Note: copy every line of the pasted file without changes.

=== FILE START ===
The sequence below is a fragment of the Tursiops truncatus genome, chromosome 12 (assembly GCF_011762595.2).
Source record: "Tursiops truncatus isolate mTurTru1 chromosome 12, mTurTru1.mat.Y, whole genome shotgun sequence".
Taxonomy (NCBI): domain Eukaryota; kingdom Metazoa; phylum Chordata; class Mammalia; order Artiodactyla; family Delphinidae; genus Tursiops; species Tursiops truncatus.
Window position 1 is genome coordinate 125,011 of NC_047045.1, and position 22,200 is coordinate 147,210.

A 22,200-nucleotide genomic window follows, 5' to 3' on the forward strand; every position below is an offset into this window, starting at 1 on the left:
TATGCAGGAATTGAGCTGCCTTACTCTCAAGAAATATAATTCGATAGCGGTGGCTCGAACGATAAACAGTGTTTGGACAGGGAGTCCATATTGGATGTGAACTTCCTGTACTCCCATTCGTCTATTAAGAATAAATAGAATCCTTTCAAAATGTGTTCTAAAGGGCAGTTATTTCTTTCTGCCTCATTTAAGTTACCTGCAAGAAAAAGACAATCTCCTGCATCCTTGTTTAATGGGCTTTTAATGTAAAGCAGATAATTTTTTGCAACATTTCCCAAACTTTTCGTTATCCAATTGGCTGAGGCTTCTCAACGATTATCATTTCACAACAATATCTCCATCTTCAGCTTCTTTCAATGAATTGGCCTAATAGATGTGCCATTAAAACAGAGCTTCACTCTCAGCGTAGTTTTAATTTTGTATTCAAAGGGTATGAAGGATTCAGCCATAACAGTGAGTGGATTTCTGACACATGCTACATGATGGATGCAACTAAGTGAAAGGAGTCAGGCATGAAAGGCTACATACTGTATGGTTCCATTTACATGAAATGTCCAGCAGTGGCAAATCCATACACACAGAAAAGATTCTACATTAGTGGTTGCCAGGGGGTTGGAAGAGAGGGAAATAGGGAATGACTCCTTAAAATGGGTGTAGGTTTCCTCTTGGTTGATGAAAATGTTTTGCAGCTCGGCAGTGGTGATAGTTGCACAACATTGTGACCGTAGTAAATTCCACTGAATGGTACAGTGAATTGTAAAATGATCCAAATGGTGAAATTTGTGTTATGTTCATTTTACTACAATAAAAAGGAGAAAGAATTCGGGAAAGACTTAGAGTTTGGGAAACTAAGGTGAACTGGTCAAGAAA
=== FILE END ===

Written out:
The sequence below is a fragment of the Tursiops truncatus genome, chromosome 12 (assembly GCF_011762595.2).
Source record: "Tursiops truncatus isolate mTurTru1 chromosome 12, mTurTru1.mat.Y, whole genome shotgun sequence".
Taxonomy (NCBI): domain Eukaryota; kingdom Metazoa; phylum Chordata; class Mammalia; order Artiodactyla; family Delphinidae; genus Tursiops; species Tursiops truncatus.
Window position 1 is genome coordinate 125,011 of NC_047045.1, and position 22,200 is coordinate 147,210.

A 22,200-nucleotide genomic window follows, 5' to 3' on the forward strand; every position below is an offset into this window, starting at 1 on the left:
TATGCAGGAATTGAGCTGCCTTACTCTCAAGAAATATAATTCGATAGCGGTGGCTCGAACGATAAACAGTGTTTGGACAGGGAGTCCATATTGGATGTGAACTTCCTGTACTCCCATTCGTCTATTAAGAATAAATAGAATCCTTTCAAAATGTGTTCTAAAGGGCAGTTATTTCTTTCTGCCTCATTTAAGTTACCTGCAAGAAAAAGACAATCTCCTGCATCCTTGTTTAATGGGCTTTTAATGTAAAGCAGATAATTTTTTGCAACATTTCCCAAACTTTTCGTTATCCAATTGGCTGAGGCTTCTCAACGATTATCATTTCACAACAATATCTCCATCTTCAGCTTCTTTCAATGAATTGGCCTAATAGATGTGCCATTAAAACAGAGCTTCACTCTCAGCGTAGTTTTAATTTTGTATTCAAAGGGTATGAAGGATTCAGCCATAACAGTGAGTGGATTTCTGACACATGCTACATGATGGATGCAACTAAGTGAAAGGAGTCAGGCATGAAAGGCTACATACTGTATGGTTCCATTTACATGAAATGTCCAGCAGTGGCAAATCCATACACACAGAAAAGATTCTACATTAGTGGTTGCCAGGGGGTTGGAAGAGAGGGAAATAGGGAATGACTCCTTAAAATGGGTGTAGGTTTCCTCTTGGTTGATGAAAATGTTTTGCAGCTCGGCAGTGGTGATAGTTGCACAACATTGTGACCGTAGTAAATTCCACTGAATGGTACAGTGAATTGTAAAATGATCCAAATGGTGAAATTTGTGTTATGTTCATTTTACTACAATAAAAAGGAGAAAGAATTCGGGAAAGACTTAGAGTTTGGGAAACTAAGGTGAACTGGTCAAGAAA